Backbone is 12 cuts in all, 10 written and/or co-written by Callahan plus covers of Percy Mayfield’s Danger Zone and Sean Costello’s Anytime You Want. The disc embraces a range of rock, soul, roots and swing styles with a funk ‘n’ blues… er, ‘backbone’. It’s a record of its times, reflecting the intense impact of world events of the past few years as the songs deal with themes of uncertainty, vulnerability, polarization in beliefs, freedom, taking a stand for what you believe in but most importantly, letting go. As you consider the lyrical messages the music itself has a relaxed yet intense focus, laid back but with a laser focus and firm grip on the groove.
I’ll give the last word to Blues Music Magazine; “Anyone who thinks contemporary blues is not evolving enough lyrically or stylistically need only have a listen Callahan’s pioneering originals here to have their faith restored.” Backbone is seriously excellent.
HOT TRACKS: What I’m Workin’ With, Big Girl Pants, Just What The Doctor Ordered
72 SEASONS Metallica (Blackened Recordings) ****
This has to be the most anticipated metal album of the year. 72 Seasons feels like a successful marriage of 80’s and post-Black Album Metallica. It’s their 11 studio album and fans have come to expect a long wait between records, but this time it was definitely worth it.
The title of the album 72 Seasons (James Hetfield wanted to call it Lux Aeterna but was out voted) is a reference to the first 18 years of life and how that shapes who we become in adulthood, and in comparing early ‘tallica to the 90’s and beyond that makes sense. It has neither the woefully thin production of records like Kill ‘Em All or the beefy Bob Rock produced albums, but it occupies a satisfying middle ground that fans of each era can enjoy. We get thrashy stuff like the title cut, and Sleepwalk My Life Away is a mid-tempo riff powered monster that’s impossible to forget.
Metallica are, of course, James Hetfield (guitar, vocals), Lars Ulrich (drums), bassist Robert Trujillo and lead guitarist Kirk Hammett. Trujillo is saying that 72 Seasons is the best Metallica album he’s been involved in since replacing Jason Newsted in 2003, and he has a point. Following Rick Rubin’s disastrous handling of Death Magnetic and the well-received but bloated Hardwired… To Self-Destruct the new album is a more focused reminder of what made Metallica great. 72 Seasons benefits greatly from the full creative participation of Hammett this time around, after the tragic loss of his cell phone packed with riff ideas left him out of the writing sessions for the previous album. His solos here are excellent too in serving the songs.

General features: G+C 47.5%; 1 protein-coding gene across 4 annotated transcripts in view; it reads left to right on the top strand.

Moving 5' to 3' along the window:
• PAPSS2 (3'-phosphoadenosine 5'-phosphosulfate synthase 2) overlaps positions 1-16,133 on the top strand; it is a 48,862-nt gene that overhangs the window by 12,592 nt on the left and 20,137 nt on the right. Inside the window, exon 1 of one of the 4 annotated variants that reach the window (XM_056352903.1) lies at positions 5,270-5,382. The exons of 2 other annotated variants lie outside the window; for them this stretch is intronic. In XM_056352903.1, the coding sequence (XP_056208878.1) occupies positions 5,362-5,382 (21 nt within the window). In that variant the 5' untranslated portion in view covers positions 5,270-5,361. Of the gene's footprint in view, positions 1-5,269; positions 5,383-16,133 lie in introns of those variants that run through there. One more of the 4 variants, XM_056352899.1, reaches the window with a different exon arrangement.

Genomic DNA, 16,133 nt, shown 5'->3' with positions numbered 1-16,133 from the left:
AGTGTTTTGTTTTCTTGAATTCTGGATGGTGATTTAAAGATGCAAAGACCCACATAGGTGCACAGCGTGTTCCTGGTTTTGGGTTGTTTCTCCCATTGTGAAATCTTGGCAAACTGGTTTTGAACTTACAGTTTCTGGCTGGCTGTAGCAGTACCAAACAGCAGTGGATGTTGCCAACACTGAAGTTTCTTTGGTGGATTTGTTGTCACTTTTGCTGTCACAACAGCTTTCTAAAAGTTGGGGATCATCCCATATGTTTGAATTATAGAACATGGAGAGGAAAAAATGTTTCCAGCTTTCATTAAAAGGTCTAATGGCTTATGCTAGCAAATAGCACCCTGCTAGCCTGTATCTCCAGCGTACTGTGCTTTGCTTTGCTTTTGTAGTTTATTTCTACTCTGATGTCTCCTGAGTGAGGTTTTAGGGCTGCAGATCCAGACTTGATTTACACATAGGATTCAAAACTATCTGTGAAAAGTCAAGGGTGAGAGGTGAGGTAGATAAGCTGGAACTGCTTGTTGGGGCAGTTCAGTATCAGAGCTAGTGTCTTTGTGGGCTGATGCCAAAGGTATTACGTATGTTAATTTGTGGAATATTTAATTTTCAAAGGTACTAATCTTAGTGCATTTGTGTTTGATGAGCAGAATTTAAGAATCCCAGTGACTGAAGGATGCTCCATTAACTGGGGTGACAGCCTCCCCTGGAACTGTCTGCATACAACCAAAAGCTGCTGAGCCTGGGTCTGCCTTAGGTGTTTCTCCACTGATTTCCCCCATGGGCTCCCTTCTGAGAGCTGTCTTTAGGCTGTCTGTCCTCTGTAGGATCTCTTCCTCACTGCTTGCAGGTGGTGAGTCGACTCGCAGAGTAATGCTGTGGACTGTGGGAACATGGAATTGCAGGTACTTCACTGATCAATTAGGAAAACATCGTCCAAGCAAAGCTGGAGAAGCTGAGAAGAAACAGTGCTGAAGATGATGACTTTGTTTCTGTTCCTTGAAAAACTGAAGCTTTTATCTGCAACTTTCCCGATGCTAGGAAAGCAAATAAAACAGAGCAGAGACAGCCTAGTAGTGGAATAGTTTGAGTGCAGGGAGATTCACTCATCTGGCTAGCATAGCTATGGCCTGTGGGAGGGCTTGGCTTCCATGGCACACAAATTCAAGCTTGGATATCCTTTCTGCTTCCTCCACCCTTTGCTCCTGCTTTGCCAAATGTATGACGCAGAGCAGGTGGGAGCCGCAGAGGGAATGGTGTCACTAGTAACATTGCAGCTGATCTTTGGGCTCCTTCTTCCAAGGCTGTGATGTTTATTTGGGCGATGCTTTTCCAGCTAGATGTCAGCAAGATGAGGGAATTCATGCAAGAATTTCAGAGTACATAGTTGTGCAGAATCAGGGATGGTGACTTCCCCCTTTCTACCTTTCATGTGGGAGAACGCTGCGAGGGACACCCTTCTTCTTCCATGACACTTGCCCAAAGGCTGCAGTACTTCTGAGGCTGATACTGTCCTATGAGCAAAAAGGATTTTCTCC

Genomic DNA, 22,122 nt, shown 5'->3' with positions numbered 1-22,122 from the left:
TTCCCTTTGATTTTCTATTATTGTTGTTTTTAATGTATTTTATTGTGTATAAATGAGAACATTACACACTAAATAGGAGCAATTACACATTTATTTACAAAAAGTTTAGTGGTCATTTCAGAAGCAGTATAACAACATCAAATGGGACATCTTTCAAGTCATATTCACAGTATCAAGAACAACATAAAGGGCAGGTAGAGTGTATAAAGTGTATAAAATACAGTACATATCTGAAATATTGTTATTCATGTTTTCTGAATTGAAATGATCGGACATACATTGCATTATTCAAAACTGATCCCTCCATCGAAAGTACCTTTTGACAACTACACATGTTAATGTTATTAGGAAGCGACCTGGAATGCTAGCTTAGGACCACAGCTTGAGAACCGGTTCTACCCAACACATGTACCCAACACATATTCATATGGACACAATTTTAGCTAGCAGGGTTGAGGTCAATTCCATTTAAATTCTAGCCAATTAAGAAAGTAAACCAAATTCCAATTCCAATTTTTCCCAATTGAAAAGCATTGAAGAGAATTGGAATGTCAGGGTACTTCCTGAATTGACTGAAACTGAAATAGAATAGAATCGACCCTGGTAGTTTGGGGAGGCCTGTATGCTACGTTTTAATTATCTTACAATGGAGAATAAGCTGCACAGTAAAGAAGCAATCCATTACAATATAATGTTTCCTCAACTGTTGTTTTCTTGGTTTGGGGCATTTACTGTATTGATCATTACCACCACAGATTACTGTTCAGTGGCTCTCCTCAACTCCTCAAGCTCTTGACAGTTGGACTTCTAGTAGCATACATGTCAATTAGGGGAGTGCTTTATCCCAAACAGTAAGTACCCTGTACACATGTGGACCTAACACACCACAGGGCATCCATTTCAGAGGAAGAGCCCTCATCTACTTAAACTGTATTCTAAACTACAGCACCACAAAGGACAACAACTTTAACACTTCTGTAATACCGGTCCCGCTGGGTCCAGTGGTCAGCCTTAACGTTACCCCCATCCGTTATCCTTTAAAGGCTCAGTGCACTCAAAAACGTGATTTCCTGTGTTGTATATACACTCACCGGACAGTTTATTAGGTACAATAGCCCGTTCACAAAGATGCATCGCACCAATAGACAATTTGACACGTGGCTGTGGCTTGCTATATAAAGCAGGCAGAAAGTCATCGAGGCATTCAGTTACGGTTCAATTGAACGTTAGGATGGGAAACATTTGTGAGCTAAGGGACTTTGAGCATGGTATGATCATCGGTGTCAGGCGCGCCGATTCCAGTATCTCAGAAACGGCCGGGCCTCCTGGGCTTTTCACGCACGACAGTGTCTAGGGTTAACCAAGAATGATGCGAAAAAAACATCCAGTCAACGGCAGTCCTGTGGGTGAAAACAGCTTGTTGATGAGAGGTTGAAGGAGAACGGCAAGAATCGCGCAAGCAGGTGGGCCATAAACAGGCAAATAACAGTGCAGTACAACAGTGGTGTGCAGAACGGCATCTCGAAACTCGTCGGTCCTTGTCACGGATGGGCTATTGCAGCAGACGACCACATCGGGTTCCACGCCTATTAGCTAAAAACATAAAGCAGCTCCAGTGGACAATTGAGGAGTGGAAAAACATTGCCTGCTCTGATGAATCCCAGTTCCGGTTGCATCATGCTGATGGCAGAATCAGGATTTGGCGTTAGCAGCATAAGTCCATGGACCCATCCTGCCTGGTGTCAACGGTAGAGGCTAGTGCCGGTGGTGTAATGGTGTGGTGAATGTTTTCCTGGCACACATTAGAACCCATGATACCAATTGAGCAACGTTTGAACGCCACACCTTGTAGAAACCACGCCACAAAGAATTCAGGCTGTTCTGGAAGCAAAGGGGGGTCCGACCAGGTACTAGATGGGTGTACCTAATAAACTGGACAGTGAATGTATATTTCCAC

I thought I’d had my fill of Metallica and was prepared to pass on this album until I heard the Lux Aeterna and thought “Well fuck, it looks like I’m in after all, you bastards.” It seems overly long, but given that it takes them 7 or 8 years to get a new record out we probably shouldn’t quibble. Still, drop a couple of songs to save for B-sides and tighten up some of the arrangements and a really good album would’ve been great. Is 72 Seasons their best? No, but it’s the best thing they’ve done since ‘91 and that’s saying something.
HOT TRACKS: Sleepwalk My Life, Screaming Suicide, Lux Aeterna, Inamorata
CLASSIC ALBUM REVIEW
PLUG ME INTO SOMETHING Henry Gross (A&M) RELEASED: 1975
Like Atlanta Rhythm Section’s Red Tape classic review a couple of weeks ago, I discovered this while deejaying at CKQR in Castlegar, BC while still in high school. When you mention Henry Gross most people think of Shannon, a song he wrote about his Irish Setter, but that came a year later. Plug Me Into Something is a curiously potent mix of styles with rock ‘n’ roll as the through line. I’ve worn out 3 copies of this record I’ve played it THAT much.
It might surprise you to know that Gross used to play guitar in Sha Na-Na; in fact he was in the band when they played Woodstock in 1969. But there’s no grease ball doo-wop stuff here- from the muscular opening cut One More Tomorrow to the gentle country shuffle of The Driver’s Engine and the wistful Tomorrow’s Memory Lane that closes out the record, this album should have been huge. I don’t have session notes to refer to but I remember reading in the credits that drummer Alan Shwartzberg played on the record. If you’re familiar with Alice Cooper’s early solo stuff, then you’ll recognize his sound and feel here.
Plug Me Into Something is 10 songs and runs somewhere just over 30 minutes, with only the last cut running 4:00. What makes it work so well is the songwriting and sonic diversity as well as the playing; Henry’s voice and guitar, and how together he sounds with the band. Yeah I prefer the rock stuff but I have a soft spot for the ballads too. This is one of those rare records with precious little filler… maybe the country-tinged stuff, but that’s it. Let me put it this way; if I had to put together a “Desert Island Classics” list, Plug Me Into Something would be on it.
HOT TRACKS: One More Tomorrow, Dixie Spider-Man, Tomorrow’s Memory Lane